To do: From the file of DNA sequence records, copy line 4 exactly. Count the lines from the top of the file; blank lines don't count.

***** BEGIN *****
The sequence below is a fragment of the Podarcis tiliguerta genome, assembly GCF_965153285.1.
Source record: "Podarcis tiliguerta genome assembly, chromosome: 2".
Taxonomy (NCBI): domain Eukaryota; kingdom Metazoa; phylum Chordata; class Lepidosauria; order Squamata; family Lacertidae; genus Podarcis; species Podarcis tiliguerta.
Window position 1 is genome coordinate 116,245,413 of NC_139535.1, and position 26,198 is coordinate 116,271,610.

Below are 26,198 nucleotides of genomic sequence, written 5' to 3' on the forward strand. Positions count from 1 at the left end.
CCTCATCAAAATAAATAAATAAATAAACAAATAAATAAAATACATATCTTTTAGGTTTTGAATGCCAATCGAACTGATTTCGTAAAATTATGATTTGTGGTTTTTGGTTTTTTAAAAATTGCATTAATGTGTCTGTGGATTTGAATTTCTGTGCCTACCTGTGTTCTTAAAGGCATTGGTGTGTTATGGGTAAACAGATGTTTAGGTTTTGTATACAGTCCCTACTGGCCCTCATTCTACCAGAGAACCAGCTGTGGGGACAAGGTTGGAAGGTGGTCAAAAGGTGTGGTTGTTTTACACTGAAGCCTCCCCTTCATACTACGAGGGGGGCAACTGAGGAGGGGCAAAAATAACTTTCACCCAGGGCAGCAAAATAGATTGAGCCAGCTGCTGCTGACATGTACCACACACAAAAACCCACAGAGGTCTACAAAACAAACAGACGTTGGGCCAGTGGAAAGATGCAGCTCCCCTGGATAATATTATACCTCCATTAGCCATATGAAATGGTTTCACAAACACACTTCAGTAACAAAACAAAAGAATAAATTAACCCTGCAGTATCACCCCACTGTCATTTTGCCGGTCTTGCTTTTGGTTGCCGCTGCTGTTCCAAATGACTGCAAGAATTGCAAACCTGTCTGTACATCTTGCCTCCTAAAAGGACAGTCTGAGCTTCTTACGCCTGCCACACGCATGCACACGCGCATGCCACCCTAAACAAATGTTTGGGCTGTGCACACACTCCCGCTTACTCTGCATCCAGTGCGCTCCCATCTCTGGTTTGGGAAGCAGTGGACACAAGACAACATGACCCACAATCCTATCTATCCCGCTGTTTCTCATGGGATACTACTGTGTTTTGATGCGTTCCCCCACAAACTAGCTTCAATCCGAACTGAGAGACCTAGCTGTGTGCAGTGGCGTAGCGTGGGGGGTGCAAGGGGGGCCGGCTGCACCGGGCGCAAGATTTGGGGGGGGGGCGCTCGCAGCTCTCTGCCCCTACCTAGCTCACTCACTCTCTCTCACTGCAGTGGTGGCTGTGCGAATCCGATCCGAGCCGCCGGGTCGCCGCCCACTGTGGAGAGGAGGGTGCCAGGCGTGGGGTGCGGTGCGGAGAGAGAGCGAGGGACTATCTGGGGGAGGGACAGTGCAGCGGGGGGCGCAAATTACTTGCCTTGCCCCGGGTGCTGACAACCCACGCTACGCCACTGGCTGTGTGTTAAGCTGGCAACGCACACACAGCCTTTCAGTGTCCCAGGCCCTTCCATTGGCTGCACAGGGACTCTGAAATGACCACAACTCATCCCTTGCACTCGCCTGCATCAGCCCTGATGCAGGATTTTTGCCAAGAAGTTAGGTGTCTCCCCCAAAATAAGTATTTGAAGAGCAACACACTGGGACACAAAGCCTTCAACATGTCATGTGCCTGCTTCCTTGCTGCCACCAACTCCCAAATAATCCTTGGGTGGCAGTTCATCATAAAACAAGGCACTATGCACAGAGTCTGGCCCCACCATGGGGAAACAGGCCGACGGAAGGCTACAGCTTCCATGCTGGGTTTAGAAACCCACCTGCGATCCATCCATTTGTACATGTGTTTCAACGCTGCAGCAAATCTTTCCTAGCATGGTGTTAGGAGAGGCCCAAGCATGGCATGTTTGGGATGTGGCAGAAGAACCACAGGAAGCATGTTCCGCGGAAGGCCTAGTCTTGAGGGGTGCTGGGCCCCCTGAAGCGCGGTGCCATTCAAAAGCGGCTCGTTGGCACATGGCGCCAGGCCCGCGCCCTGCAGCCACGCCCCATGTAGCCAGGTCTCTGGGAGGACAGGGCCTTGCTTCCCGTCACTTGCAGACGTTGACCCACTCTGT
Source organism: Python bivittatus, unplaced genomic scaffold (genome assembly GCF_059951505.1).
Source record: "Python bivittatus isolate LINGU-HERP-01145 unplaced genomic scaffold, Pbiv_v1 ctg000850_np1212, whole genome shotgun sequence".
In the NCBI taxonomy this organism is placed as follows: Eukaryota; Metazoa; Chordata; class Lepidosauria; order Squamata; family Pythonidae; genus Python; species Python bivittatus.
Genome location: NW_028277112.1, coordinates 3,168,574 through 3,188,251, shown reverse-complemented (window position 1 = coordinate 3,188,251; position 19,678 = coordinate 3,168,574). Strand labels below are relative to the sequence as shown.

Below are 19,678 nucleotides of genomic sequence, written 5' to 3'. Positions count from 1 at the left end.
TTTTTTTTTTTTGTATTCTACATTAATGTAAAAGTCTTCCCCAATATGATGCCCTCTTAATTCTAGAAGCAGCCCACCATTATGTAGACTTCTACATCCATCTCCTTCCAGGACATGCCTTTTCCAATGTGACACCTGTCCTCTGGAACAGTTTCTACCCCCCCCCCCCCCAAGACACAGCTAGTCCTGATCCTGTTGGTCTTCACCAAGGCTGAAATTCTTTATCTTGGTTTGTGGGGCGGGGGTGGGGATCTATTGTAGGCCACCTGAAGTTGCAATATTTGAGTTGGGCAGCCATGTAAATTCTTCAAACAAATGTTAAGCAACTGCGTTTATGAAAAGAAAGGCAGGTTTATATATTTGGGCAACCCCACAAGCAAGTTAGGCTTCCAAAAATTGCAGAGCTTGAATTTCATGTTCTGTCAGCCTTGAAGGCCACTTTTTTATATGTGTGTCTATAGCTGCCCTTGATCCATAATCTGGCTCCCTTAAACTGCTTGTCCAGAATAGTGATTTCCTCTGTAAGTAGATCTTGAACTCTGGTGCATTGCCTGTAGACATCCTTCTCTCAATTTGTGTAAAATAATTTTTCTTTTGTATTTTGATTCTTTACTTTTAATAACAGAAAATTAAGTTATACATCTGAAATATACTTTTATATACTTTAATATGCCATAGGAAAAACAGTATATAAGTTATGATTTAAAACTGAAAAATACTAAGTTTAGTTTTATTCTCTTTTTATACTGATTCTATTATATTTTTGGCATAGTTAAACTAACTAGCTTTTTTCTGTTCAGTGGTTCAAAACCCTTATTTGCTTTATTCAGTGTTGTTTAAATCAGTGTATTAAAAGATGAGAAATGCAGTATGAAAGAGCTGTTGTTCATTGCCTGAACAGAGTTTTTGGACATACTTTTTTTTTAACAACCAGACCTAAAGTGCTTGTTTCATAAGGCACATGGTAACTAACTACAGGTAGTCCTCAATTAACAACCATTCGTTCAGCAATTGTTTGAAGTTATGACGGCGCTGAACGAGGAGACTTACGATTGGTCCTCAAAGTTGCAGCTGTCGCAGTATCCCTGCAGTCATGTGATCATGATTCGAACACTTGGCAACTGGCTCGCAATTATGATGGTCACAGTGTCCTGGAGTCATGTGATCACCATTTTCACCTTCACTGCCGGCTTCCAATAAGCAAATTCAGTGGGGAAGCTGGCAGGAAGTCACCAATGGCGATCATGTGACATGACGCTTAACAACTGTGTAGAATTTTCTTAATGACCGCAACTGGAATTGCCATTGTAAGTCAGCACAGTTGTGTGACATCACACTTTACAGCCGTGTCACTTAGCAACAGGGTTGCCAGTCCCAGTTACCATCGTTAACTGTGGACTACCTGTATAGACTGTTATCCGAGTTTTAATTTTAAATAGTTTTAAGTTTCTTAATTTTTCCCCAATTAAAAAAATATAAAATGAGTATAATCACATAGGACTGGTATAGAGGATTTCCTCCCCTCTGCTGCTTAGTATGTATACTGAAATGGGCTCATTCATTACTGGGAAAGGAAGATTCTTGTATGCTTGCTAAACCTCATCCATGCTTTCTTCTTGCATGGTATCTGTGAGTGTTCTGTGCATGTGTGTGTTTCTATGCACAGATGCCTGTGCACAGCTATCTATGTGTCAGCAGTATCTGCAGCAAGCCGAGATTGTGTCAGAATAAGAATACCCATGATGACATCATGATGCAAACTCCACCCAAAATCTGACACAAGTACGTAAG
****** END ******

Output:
Window position 1 is genome coordinate 116,245,413 of NC_139535.1, and position 26,198 is coordinate 116,271,610.